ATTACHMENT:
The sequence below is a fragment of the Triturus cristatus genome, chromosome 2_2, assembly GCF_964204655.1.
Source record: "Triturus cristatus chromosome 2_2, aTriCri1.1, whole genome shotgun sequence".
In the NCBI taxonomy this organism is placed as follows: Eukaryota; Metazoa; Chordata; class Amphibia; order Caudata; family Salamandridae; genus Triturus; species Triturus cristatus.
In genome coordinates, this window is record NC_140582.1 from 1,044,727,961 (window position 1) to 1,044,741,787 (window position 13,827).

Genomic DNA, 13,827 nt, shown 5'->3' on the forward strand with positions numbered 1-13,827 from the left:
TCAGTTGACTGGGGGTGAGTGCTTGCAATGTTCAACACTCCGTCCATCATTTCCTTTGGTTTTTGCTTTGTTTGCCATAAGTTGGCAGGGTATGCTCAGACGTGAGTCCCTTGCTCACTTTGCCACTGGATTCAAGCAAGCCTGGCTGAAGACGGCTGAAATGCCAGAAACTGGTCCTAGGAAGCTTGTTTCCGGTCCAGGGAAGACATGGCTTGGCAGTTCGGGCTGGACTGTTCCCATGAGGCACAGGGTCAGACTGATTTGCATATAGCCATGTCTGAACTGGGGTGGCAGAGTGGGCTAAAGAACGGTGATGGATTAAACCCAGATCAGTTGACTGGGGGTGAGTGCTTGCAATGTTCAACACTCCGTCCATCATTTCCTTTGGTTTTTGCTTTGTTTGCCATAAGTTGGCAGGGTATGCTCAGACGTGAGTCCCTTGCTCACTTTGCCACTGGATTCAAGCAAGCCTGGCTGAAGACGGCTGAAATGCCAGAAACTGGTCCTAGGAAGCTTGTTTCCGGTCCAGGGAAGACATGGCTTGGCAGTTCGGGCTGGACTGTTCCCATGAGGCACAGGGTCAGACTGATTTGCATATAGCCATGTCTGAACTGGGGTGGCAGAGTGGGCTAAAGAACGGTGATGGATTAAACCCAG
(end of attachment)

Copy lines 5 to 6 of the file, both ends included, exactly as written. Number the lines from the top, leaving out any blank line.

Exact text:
Genomic DNA, 13,827 nt, shown 5'->3' on the forward strand with positions numbered 1-13,827 from the left:
TCAGTTGACTGGGGGTGAGTGCTTGCAATGTTCAACACTCCGTCCATCATTTCCTTTGGTTTTTGCTTTGTTTGCCATAAGTTGGCAGGGTATGCTCAGACGTGAGTCCCTTGCTCACTTTGCCACTGGATTCAAGCAAGCCTGGCTGAAGACGGCTGAAATGCCAGAAACTGGTCCTAGGAAGCTTGTTTCCGGTCCAGGGAAGACATGGCTTGGCAGTTCGGGCTGGACTGTTCCCATGAGGCACAGGGTCAGACTGATTTGCATATAGCCATGTCTGAACTGGGGTGGCAGAGTGGGCTAAAGAACGGTGATGGATTAAACCCAGATCAGTTGACTGGGGGTGAGTGCTTGCAATGTTCAACACTCCGTCCATCATTTCCTTTGGTTTTTGCTTTGTTTGCCATAAGTTGGCAGGGTATGCTCAGACGTGAGTCCCTTGCTCACTTTGCCACTGGATTCAAGCAAGCCTGGCTGAAGACGGCTGAAATGCCAGAAACTGGTCCTAGGAAGCTTGTTTCCGGTCCAGGGAAGACATGGCTTGGCAGTTCGGGCTGGACTGTTCCCATGAGGCACAGGGTCAGACTGATTTGCATATAGCCATGTCTGAACTGGGGTGGCAGAGTGGGCTAAAGAACGGTGATGGATTAAACCCAG